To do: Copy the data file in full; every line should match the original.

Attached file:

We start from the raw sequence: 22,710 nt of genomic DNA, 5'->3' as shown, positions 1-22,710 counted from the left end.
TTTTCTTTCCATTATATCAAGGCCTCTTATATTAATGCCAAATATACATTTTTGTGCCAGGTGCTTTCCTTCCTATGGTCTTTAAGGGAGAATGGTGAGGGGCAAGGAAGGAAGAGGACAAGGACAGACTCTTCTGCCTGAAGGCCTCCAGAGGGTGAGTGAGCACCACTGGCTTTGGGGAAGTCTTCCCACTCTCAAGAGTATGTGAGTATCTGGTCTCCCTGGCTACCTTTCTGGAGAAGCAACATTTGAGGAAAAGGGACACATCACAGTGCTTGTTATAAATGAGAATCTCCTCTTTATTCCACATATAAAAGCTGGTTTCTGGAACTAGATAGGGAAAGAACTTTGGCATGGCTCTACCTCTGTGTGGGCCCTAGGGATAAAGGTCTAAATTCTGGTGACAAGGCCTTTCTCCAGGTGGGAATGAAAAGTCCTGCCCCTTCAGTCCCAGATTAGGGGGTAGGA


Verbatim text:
We start from the raw sequence: 22,710 nt of genomic DNA, 5'->3' as shown, positions 1-22,710 counted from the left end.
TTTTCTTTCCATTATATCAAGGCCTCTTATATTAATGCCAAATATACATTTTTGTGCCAGGTGCTTTCCTTCCTATGGTCTTTAAGGGAGAATGGTGAGGGGCAAGGAAGGAAGAGGACAAGGACAGACTCTTCTGCCTGAAGGCCTCCAGAGGGTGAGTGAGCACCACTGGCTTTGGGGAAGTCTTCCCACTCTCAAGAGTATGTGAGTATCTGGTCTCCCTGGCTACCTTTCTGGAGAAGCAACATTTGAGGAAAAGGGACACATCACAGTGCTTGTTATAAATGAGAATCTCCTCTTTATTCCACATATAAAAGCTGGTTTCTGGAACTAGATAGGGAAAGAACTTTGGCATGGCTCTACCTCTGTGTGGGCCCTAGGGATAAAGGTCTAAATTCTGGTGACAAGGCCTTTCTCCAGGTGGGAATGAAAAGTCCTGCCCCTTCAGTCCCAGATTAGGGGGTAGGA